Sir Richard Branson once said: “If somebody offers you an amazing opportunity but you are not sure you can do it, say yes – then learn how to do it later.”
This approach can be liberating in many situations and is one of the traits of the entrepreneurial spirit. Saying yes can be challenging but worth it. If you face such a situation and your main issue is self-doubt, then Branson’s advice is probably life-changing.
However, saying no can be even tougher, especially if you see great potential in an idea, or if the challenge comes from someone you want to impress. Saying no to those you like and to possibilities that excite you may sound counterintuitive, but it doesn’t mean it’s the wrong thing to do.
More than just saving your mental energy and heartache, here are the reasons why you should always steer clear of new challenges.
It compromises your core work
When you’re already fully committed to projects that you believe in, which requires immense focus and energy from you and your team, it’s time to say no to new challenges.
Exciting new opportunities can be a detrimental distraction, especially when you’re already running at near-capacity. Need evidence?
Woolworths had their Masters hardware business opportunity (see: distraction), which eventually led to a A$2 billion loss.
Knowing your core business and the purpose of your business is a safeguard that makes you smarter about saying no to opportunities that become distractions – and costly ones at that.
Most importantly, it stops you from feeling you must compete with every other competitor who isn’t even in your lane.
You’re assigned an unproven team
It’s one thing to take on a daunting new challenge when you have tried-and-tested people around you as backup. A new team, however, demands an entirely different dynamic that can affect both your operations and performance.
Your goal here is to stretch your people, but with realistic opportunities where you can test them individually and collectively in a measured way. You want to see how they perform under pressure and then mentor them as you go. You need to calibrate the challenges you take on to the ‘stretch capacity’ of your team. If you assess the opportunity is beyond their stretch capacity, or you just don’t know them well enough yet, then it is smart to say no.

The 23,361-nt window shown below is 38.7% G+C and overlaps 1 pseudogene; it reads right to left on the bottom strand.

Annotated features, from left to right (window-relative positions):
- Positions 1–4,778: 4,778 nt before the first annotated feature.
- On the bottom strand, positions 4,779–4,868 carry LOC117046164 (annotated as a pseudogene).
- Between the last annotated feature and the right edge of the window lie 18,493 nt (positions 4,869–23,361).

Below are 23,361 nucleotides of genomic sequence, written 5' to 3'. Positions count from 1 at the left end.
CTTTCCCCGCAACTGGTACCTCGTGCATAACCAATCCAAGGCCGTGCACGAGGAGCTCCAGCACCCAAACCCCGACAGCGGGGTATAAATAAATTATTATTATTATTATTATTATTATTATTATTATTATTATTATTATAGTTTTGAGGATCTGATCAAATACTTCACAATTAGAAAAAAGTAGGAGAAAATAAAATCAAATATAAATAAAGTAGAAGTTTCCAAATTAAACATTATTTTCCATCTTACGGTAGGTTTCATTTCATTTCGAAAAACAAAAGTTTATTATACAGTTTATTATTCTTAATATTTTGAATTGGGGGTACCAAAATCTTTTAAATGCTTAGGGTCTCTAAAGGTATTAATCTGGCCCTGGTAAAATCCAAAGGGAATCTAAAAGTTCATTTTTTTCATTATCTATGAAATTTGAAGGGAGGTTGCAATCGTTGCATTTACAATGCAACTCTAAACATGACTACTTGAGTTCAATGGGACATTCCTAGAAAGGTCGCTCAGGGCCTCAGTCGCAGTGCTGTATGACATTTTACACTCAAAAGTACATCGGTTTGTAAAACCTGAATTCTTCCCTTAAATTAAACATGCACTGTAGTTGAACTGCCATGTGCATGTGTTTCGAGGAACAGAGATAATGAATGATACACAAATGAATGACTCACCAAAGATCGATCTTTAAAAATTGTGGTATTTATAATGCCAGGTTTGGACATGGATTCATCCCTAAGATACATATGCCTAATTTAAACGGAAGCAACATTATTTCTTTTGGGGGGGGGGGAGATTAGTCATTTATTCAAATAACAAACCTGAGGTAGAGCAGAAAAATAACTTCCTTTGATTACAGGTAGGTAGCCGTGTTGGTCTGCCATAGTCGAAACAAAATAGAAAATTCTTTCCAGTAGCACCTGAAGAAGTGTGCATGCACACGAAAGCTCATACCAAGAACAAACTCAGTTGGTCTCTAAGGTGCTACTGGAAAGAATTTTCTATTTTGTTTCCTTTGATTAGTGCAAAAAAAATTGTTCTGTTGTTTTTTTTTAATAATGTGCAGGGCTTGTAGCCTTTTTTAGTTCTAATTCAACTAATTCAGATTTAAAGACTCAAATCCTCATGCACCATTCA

Forced to operate at reduced capacity
Things that limit your capacity often come from neglected areas of your personal life. If there is a health issue, severe strains on your marriage, a glaring issue with your children, it is not the time to be ramping up your business in a way that will demand more energy and focus. Your work is not a good place to hide from personal challenges. Being stretched and stressed for a season is normal, but being perpetually and unreasonably stretched can lead to losing resilience and burning out. Not every opportunity must be taken, especially if you have major issues across your personal life. This used to be viewed as weakness, but it is strength. It is a sign of healthy self-awareness to factor these things into your decision-making.
Ignoring uncomfortable truths
Saying no is not just about being careful or conservative in your decisions, it’s about being smart. Taking on too much multiplies stress and it often takes an extensive amount of time to subside.
Stress-related ‘psychological injuries’ such as anxiety, depression and burnout can affect all business leaders and are now a major reason for Income Protection Claims (TAL 2018). The rate at which entrepreneurs experience mental health issues is more than double the general population. This is mostly the result of living in an environment of chronic stress for long periods.
It requires a healthy degree of self-respect to come face to face with a great opportunity, consider all the relevant factors, then walk away. Someone with healthy self-respect knows how to set boundaries. Boundaries help us to know when to say yes without obligation and how to say no without guilt or regret.
Life is full of decisions that are potential forks in the road. The truth is you can’t do everything, and you certainly can’t do everything you want to do all at once.
Knowing your capacity and the capacity of your team, alongside what it is you’re meant to be doing in any given season of your life enables you to become smarter about rejecting a good deal.